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Latest Firearm Catch at Boston Logan Surpasses 2019 Total

Transportation Security Administration (TSA) officers have stopped another passenger from carrying a loaded firearm onto an airplane on Wednesday at Boston Logan International Airport (BOS).

On August 31 during security screening, TSA officers detected a firearm in a passenger’s carry-on bag. Massachusetts State Police (MSP) responded and discovered the 9mm firearm was loaded. MSP confiscated the firearm and cited the man on a state charge. He was allowed to continue to Florida.

“Once again our officers are on top of preventing firearms from entering the secure area of the airport,” said Bob Allison, TSA’s Federal Security Director for Massachusetts. “Carelessly traveling with a loaded firearm is dangerous and a public safety concern, considering it could accidentally be discharged during a search. Gun owners need to ensure they know where their firearm is before traveling to the airport.”

TSA officers have now detected 19 firearms at BOS security checkpoints this year, 16 of which have been loaded. This marks the highest amount of firearm detections at BOS since 2018. In total there have been 26 firearm detections at New England security checkpoints in 2022.

TSA officials are also concerned about the frequency that they are seeing travelers carry handguns to security checkpoints at El Paso International Airport (ELP). Most of those guns are also found to be loaded.

“The most common excuse we hear is that someone forgot that they had their gun with them,” said Jared Babin, TSA’s Federal Security Director for ELP. “Although plausible, if you own a firearm, you need to know where it is at all times. It’s part of being a responsible gun owner.”

The TSA team at West Texas airport detected 25 guns at the security checkpoints in 2021. TSA officers at El Paso airport have stopped 22 guns, so far in 2022. 

“As we approach a busy holiday travel weekend and we would like everyone to have the best experience possible when traveling through our airport. We encourage the traveling public to take just a few minutes to give your baggage a second look before you come to the airport to save you the stress and expense of packing incorrectly,” said Sam Rodriguez, Director of Aviation at ELP.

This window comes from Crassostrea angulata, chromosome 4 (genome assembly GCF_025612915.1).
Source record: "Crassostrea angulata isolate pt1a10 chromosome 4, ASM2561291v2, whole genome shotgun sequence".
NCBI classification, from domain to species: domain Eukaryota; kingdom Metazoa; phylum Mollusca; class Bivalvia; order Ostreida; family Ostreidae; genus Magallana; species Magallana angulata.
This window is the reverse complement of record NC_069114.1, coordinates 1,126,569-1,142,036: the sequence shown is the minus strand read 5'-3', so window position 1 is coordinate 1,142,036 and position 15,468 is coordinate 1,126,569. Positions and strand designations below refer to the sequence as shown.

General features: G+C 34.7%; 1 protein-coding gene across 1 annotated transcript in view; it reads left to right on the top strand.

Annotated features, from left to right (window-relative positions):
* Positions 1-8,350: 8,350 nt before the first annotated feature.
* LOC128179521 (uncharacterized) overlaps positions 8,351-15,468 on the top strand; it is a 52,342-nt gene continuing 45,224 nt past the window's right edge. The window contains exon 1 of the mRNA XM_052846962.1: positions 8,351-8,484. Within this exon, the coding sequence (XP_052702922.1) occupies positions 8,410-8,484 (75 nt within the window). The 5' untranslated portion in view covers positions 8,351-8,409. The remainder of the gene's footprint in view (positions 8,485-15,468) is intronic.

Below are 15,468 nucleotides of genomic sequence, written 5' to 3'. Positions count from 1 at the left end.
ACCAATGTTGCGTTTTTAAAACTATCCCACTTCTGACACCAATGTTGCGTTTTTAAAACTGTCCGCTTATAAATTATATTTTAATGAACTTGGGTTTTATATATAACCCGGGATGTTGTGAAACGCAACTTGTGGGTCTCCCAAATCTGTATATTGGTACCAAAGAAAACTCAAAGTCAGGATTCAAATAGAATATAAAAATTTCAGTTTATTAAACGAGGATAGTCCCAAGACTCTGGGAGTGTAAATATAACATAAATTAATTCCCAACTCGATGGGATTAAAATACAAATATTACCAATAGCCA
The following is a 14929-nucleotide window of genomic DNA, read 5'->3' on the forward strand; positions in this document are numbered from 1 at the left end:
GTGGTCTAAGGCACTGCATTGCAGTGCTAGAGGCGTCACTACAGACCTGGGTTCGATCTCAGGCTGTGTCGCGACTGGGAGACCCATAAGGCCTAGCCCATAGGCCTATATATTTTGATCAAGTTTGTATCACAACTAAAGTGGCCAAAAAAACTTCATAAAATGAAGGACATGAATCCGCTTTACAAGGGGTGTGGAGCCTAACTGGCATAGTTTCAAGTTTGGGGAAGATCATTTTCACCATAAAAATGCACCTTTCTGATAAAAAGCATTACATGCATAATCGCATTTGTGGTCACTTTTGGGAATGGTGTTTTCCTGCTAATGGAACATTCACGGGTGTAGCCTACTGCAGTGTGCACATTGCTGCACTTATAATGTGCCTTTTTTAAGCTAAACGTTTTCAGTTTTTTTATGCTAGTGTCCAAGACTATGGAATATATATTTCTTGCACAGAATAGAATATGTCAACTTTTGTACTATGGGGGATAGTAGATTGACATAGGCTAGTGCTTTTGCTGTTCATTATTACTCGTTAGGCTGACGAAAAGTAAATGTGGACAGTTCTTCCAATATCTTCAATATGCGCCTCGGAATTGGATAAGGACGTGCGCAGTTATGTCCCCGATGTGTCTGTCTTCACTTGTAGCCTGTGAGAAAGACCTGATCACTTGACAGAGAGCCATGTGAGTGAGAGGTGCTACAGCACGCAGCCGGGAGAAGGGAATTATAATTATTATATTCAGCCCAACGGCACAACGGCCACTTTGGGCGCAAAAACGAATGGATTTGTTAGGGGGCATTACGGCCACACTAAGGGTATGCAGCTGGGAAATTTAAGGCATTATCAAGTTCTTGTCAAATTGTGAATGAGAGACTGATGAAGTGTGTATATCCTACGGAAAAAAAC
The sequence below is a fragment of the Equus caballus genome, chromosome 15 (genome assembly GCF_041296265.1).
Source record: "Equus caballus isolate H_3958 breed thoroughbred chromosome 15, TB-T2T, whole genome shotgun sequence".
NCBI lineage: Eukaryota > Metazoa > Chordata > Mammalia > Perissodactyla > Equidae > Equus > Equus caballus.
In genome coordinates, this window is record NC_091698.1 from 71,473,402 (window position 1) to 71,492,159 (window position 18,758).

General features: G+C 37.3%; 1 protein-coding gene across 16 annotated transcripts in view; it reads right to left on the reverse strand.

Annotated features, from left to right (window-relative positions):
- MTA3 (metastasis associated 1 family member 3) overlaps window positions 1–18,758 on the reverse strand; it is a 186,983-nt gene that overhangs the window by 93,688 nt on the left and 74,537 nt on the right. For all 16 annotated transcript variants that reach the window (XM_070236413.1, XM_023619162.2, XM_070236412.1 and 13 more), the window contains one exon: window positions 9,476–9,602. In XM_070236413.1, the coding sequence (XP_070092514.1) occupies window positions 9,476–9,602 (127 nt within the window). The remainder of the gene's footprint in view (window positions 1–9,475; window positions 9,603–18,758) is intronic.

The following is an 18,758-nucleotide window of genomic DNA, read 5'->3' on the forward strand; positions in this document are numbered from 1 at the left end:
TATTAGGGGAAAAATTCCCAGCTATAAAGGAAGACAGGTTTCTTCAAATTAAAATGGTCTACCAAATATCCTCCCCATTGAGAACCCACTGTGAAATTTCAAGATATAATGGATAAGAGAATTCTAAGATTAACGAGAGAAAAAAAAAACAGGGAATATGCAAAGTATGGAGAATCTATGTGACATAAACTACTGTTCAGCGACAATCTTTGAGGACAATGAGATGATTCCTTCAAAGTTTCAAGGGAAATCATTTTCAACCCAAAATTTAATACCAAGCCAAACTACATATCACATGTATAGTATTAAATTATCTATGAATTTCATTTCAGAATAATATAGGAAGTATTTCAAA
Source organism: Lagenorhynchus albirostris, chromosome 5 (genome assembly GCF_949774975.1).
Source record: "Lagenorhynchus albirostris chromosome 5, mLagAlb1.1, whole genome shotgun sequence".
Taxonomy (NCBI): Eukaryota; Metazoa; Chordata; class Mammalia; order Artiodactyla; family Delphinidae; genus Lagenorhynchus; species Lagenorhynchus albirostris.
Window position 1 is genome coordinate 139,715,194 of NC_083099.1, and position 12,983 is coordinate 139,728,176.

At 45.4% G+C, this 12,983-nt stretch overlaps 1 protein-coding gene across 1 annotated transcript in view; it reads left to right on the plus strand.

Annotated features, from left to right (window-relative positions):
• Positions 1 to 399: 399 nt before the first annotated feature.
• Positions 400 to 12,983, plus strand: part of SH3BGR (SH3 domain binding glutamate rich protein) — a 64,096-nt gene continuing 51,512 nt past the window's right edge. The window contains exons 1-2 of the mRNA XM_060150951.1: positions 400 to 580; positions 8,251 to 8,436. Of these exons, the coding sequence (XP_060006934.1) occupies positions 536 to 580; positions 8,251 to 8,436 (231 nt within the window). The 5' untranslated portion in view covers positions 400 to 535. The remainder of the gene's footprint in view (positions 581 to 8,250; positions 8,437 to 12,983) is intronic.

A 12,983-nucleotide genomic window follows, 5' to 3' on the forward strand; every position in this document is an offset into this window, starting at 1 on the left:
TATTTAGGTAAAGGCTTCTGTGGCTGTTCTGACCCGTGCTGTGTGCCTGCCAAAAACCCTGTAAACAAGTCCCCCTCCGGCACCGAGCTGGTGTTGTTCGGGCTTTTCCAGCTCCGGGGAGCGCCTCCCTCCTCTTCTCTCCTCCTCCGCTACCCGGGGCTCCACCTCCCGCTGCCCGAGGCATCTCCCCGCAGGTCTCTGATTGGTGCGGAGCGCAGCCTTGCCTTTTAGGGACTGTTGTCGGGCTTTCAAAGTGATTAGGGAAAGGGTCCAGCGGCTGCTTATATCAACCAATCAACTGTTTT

Austin-Bergstrom International Airport (AUS) is also seeing a high number of firearms at the checkpoint this year. The TSA team at AUS detected 110 guns at the security checkpoints in 2021, and in 2022 TSA officers at AUS Airport have already stopped 100 guns from making it onto airplanes.  

Gilbert Almaraz, TSA’s Federal Security Director at AUS said carelessly traveling with a loaded firearm is a public safety concern and it could accidentally be discharged during a search, causing harm to the TSA officer and, potentially, others nearby. 

Elsewhere last week, a man was stopped at the TSA security checkpoint at Frederick Douglass Greater Rochester International Airport after security officers spotted a firearm in his carry-on bag on August 27. It was the second gun that security officials have detected at the airport checkpoint so far this year. The .45 caliber firearm was not loaded; however, it was packed alongside a large manila envelope containing 18 bullets along with an empty gun magazine.

A Williamsburg, Va., resident was issued a summons by the police after TSA officers at Richmond International Airport caught him with a handgun in his carry-on bag on August 24. The 9mm handgun was loaded with 12 bullets. It was the 13th gun caught at one of the airport checkpoints so far this year. TSA officers stopped the man when his carry-on bag triggered an alarm in the security checkpoint X-ray unit. Upon spotting the weapon, TSA alerted airport police, who responded to the checkpoint, confiscated the handgun and issued him a summons on a weapons violation.